How covid-19 locked out women from jobs3 min read . Updated: 11 Jun 2020, 04:08 AM IST
From an already low base, women’s employment has fallen further, and a recovery will be difficult
A clutch of early studies on the impact of the lockdown on employment is showing that women’s employment could be particularly badly hit. Given India’s record low female workforce participation rates, growing child care demands, and a looming recession, researchers fear that women could be increasingly shut out of the productive economy.
To estimate the impact of the lockdown on employment, Ashwini Deshpande, professor of economics at Ashoka University, looked at national-level panel data from Centre for Monitoring Indian Economy (CMIE)’s Consumer Pyramids Household Survey (CPHS) database for a discussion paper published on the University’s website. CMIE’s database covers 170,000 households, speaking to each household three times a year, and surveying around 11,000 households per week. In the absence of official data on employment since 2017-18, this was the only available national-level source, Deshpande said.
The CMIE data showed that job losses in April in the immediate aftermath of the national lockdown were significant. Employment in April 2020 was just 70% of the average of the preceding fiscal year ending March 2020, Deshpande found.
Far more men are in the paid workforce in India than women, and women’s participation in the paid labour force has been in steady decline. As a result, the absolute number of men who reported having lost unemployment in April 2020 as compared to the average of the preceding year was much larger than the number of women who reported losing their jobs. Over 100 million men lost jobs as against 17 million women. But in percentage terms, the number of men who reported themselves as employed dropped by 29% between March 2019-20 and April 2020, while for women the change was much greater at 39%. This implies that even from an already low base, four out of every ten women who were working during the last year lost their jobs during the lockdown.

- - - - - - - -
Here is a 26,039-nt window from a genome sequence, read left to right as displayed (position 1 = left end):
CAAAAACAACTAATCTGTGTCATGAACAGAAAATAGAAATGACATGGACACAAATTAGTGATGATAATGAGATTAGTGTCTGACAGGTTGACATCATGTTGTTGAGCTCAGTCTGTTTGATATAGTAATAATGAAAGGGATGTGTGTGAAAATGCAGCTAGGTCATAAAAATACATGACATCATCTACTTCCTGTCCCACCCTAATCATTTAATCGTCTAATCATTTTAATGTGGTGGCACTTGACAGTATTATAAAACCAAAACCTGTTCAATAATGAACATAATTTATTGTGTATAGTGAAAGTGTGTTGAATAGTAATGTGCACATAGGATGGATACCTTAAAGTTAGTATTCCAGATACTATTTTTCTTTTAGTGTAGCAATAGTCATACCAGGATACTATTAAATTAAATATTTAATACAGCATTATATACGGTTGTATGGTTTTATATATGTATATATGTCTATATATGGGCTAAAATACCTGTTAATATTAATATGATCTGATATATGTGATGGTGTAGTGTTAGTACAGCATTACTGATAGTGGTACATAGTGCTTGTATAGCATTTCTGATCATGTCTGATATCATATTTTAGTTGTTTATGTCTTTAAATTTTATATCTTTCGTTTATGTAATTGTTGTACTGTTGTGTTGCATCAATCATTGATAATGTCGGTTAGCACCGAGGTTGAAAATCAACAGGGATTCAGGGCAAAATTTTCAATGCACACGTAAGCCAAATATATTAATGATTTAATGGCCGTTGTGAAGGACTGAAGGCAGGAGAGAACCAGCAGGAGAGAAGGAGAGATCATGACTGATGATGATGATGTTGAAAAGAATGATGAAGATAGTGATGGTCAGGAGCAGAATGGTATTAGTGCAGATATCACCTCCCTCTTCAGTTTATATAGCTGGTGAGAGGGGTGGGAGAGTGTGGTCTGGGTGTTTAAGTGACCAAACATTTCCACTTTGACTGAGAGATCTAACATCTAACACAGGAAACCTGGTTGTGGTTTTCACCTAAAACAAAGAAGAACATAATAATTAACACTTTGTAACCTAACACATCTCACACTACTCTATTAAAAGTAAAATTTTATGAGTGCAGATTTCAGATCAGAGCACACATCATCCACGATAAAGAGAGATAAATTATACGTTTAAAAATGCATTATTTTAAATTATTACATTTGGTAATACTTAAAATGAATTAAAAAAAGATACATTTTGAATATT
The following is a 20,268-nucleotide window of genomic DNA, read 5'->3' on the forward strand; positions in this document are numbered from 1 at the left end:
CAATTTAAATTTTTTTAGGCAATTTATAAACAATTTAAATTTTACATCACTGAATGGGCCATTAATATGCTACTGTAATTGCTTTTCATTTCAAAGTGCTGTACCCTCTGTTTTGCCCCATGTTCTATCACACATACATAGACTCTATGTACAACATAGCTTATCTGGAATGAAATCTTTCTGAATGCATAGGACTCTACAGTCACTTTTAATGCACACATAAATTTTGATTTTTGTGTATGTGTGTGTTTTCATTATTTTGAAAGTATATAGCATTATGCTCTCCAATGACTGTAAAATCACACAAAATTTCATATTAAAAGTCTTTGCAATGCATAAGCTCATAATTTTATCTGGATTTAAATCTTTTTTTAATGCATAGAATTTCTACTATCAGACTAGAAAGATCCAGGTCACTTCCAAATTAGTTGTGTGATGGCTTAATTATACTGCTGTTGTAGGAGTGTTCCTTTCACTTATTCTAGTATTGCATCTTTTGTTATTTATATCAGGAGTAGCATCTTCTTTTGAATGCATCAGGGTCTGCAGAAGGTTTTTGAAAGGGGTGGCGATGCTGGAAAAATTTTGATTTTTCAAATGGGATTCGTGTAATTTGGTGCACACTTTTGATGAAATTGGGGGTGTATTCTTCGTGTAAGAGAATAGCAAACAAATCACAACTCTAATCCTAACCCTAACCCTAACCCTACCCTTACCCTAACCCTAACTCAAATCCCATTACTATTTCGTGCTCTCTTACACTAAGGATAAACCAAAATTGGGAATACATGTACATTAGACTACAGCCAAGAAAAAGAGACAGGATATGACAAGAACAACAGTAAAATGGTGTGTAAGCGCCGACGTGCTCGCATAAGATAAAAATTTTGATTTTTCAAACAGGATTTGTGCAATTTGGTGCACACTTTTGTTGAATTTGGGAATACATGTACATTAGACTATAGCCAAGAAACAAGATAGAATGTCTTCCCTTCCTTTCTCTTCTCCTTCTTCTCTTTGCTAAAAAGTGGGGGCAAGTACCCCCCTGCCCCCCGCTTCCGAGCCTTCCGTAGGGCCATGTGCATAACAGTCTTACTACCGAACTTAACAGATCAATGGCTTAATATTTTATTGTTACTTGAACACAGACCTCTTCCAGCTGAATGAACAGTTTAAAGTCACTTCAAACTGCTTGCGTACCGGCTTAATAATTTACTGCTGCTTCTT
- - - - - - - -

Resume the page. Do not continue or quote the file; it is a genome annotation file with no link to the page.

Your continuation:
Rural women were hit the hardest of all, for reasons that are not yet clear, Deshpande says. In rural India, the biggest relative decline in employment was among scheduled castes.
Other Indian studies have found a similar disproportionate impact on women. In a survey of 4,000 people across 12 states, researchers at the Azim Premji University found that two-thirds (67%) of the workers they surveyed reported having lost their employment. However the sample was not random, having been obtained through civil society organisations, and had more women than men, while women make up less than 20% of the paid workforce in India. In their sample, urban India was more severely affected with 80% of their urban sample reporting employment losses as against 57% of their rural sample. Across states, the share of women reporting job losses was greater than that of men, the researchers found.
The key question will be whether these were temporary losses caused by the disruption of the lockdown, or whether the looming recession means that these jobs will not return just yet. CMIE’s data for May shows that roughly 21 million jobs were added, although the unemployment rate remained high at 23.5%. Whether more jobs returned to men or women is something we will not know until September, says Deshpande.
Given the increased burden of childcare in the coming months as most schools remain closed, women could see a longer impact, Deshpande warns. In a study of 176 female workers in informal sectors in Delhi, Shiney Chakraborty, a research analyst at the Institute of Social Studies Trust found that a majority of women reported a loss in income, but at the same time, 66% of the respondents reported an increase in unpaid work at home and 36% reported increased demands of child and elder care. Only a quarter reported any help from their spouses in household chores.
The other concern is that even when there is work, women and Dalits might have to choose between putting themselves in harm’s way and retaining their jobs, Deshpande says.
“While women and Dalits have suffered disproportionately more job losses, risky, hazardous and stigmatized jobs are exclusively their preserve," wrote Deshpande in her discussion paper. “All frontline health workers are women; manual scavengers are exclusively Dalit. Thus, for several women and Dalits, the choice seems to be between unemployment and jobs that put them at risk of disease and infection and make them targets of vicious stigma."
Rukmini S. is a Chennai-based journalist.